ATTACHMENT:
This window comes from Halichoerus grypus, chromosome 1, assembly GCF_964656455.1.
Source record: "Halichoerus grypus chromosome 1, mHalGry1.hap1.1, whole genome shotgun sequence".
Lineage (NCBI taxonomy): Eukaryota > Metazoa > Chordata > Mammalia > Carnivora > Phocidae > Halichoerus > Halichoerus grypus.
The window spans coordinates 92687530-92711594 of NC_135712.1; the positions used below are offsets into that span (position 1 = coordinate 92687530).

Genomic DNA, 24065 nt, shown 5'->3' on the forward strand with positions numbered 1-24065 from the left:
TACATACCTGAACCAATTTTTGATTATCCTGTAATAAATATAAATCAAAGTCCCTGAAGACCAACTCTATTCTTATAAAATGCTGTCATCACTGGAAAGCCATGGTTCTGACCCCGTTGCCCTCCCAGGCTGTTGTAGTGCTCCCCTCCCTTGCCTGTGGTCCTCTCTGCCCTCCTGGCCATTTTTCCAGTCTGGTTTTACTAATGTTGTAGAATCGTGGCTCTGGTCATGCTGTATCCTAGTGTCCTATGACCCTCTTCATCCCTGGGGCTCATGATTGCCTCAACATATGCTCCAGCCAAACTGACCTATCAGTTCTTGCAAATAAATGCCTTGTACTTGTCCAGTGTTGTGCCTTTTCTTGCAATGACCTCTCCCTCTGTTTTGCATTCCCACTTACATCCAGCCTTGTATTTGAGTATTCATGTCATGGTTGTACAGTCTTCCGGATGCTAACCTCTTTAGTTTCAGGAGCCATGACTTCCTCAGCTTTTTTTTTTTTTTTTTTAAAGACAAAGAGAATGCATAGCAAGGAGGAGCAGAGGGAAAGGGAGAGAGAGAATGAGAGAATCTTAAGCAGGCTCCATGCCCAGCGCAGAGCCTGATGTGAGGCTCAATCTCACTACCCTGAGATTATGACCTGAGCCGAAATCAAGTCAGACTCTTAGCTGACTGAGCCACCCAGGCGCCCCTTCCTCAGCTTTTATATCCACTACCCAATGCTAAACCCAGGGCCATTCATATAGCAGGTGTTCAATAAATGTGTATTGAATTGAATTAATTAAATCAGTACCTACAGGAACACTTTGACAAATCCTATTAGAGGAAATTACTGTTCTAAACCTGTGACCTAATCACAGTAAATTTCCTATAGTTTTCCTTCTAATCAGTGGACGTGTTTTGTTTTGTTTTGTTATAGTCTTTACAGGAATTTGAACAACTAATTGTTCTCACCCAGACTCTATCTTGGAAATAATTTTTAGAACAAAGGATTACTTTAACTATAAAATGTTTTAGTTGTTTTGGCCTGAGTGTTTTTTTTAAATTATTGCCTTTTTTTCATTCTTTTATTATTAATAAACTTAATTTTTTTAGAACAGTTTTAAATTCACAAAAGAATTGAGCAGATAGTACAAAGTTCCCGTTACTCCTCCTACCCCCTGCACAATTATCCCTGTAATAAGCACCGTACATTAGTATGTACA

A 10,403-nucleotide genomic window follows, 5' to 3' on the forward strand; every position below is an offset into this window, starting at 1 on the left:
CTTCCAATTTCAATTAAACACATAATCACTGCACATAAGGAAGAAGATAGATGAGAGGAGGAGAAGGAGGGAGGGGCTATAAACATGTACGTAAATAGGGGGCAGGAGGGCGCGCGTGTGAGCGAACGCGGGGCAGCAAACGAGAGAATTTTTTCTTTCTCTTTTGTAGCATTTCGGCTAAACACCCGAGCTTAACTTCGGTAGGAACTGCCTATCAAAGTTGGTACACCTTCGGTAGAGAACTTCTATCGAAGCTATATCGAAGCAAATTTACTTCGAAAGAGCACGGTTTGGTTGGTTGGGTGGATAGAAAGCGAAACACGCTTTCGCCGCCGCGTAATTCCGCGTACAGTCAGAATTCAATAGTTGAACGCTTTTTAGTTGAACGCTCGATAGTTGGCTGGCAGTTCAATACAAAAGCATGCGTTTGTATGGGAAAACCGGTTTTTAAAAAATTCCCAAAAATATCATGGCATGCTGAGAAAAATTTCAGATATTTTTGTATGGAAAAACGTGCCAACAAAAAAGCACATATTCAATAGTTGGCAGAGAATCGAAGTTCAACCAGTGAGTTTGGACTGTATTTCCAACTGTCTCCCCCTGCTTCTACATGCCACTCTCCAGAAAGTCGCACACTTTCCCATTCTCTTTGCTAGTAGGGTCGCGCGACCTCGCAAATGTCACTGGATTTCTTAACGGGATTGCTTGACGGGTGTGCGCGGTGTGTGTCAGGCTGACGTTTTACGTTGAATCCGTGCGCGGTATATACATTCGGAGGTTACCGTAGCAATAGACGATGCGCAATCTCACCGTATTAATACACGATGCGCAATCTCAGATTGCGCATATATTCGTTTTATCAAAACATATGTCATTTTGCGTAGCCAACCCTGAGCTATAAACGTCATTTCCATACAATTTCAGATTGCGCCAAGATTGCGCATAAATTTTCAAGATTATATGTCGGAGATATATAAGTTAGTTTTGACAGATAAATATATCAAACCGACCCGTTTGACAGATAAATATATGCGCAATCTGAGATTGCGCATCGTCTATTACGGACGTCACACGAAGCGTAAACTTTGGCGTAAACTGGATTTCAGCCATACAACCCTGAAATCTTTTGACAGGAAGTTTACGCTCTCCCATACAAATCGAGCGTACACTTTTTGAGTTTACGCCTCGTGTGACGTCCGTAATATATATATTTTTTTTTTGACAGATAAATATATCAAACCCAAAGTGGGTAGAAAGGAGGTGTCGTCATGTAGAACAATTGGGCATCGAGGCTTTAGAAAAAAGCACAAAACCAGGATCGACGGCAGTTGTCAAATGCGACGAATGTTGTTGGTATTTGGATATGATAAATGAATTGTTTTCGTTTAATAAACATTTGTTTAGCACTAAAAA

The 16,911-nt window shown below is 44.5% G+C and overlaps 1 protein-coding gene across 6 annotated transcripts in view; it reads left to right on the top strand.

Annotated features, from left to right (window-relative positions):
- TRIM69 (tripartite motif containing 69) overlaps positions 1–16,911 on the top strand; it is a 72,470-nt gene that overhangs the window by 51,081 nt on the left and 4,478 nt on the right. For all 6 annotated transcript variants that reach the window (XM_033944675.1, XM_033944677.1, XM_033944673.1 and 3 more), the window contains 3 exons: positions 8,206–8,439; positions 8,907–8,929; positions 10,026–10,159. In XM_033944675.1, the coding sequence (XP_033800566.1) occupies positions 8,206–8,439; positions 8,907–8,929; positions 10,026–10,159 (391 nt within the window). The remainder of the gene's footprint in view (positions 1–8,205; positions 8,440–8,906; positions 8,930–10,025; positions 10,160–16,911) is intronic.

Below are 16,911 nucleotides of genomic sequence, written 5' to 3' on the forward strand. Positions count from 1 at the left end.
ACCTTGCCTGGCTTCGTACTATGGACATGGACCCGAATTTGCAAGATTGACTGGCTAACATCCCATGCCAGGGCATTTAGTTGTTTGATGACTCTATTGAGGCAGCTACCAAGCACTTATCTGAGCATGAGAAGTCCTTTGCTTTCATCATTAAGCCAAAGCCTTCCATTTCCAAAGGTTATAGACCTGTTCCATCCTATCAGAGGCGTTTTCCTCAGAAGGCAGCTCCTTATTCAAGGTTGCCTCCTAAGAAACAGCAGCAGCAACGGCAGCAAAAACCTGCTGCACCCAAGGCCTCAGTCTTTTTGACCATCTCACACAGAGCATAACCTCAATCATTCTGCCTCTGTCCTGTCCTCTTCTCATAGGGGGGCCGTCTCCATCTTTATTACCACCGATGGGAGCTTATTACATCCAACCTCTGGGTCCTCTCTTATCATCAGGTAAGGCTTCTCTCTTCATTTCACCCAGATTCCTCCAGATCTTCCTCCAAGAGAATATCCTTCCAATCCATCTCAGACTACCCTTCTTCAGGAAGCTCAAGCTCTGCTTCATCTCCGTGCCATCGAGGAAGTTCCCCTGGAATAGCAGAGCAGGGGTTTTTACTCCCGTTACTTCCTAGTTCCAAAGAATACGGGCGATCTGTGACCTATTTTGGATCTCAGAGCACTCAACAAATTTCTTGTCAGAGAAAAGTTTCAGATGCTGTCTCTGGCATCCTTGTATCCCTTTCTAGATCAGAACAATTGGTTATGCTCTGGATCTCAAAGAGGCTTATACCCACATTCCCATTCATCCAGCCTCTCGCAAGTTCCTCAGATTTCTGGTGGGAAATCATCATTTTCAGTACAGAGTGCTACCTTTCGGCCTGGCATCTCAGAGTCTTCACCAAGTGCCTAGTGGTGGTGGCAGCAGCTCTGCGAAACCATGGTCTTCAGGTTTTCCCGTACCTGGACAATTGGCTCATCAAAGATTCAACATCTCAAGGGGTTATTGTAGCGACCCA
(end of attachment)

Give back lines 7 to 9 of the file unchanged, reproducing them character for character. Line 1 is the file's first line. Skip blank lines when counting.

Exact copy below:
A 10,403-nucleotide genomic window follows, 5' to 3' on the forward strand; every position below is an offset into this window, starting at 1 on the left:
CTTCCAATTTCAATTAAACACATAATCACTGCACATAAGGAAGAAGATAGATGAGAGGAGGAGAAGGAGGGAGGGGCTATAAACATGTACGTAAATAGGGGGCAGGAGGGCGCGCGTGTGAGCGAACGCGGGGCAGCAAACGAGAGAATTTTTTCTTTCTCTTTTGTAGCATTTCGGCTAAACACCCGAGCTTAACTTCGGTAGGAACTGCCTATCAAAGTTGGTACACCTTCGGTAGAGAACTTCTATCGAAGCTATATCGAAGCAAATTTACTTCGAAAGAGCACGGTTTGGTTGGTTGGGTGGATAGAAAGCGAAACACGCTTTCGCCGCCGCGTAATTCCGCGTACAGTCAGAATTCAATAGTTGAACGCTTTTTAGTTGAACGCTCGATAGTTGGCTGGCAGTTCAATACAAAAGCATGCGTTTGTATGGGAAAACCGGTTTTTAAAAAATTCCCAAAAATATCATGGCATGCTGAGAAAAATTTCAGATATTTTTGTATGGAAAAACGTGCCAACAAAAAAGCACATATTCAATAGTTGGCAGAGAATCGAAGTTCAACCAGTGAGTTTGGACTGTATTTCCAACTGTCTCCCCCTGCTTCTACATGCCACTCTCCAGAAAGTCGCACACTTTCCCATTCTCTTTGCTAGTAGGGTCGCGCGACCTCGCAAATGTCACTGGATTTCTTAACGGGATTGCTTGACGGGTGTGCGCGGTGTGTGTCAGGCTGACGTTTTACGTTGAATCCGTGCGCGGTATATACATTCGGAGGTTACCGTAGCAATAGACGATGCGCAATCTCACCGTATTAATACACGATGCGCAATCTCAGATTGCGCATATATTCGTTTTATCAAAACATATGTCATTTTGCGTAGCCAACCCTGAGCTATAAACGTCATTTCCATACAATTTCAGATTGCGCCAAGATTGCGCATAAATTTTCAAGATTATATGTCGGAGATATATAAGTTAGTTTTGACAGATAAATATATCAAACCGACCCGTTTGACAGATAAATATATGCGCAATCTGAGATTGCGCATCGTCTATTACGGACGTCACACGAAGCGTAAACTTTGGCGTAAACTGGATTTCAGCCATACAACCCTGAAATCTTTTGACAGGAAGTTTACGCTCTCCCATACAAATCGAGCGTACACTTTTTGAGTTTACGCCTCGTGTGACGTCCGTAATATATATATTTTTTTTTTGACAGATAAATATATCAAACCCAAAGTGGGTAGAAAGGAGGTGTCGTCATGTAGAACAATTGGGCATCGAGGCTTTAGAAAAAAGCACAAAACCAGGATCGACGGCAGTTGTCAAATGCGACGAATGTTGTTGGTATTTGGATATGATAAATGAATTGTTTTCGTTTAATAAACATTTGTTTAGCACTAAAAA

The 16,911-nt window shown below is 44.5% G+C and overlaps 1 protein-coding gene across 6 annotated transcripts in view; it reads left to right on the top strand.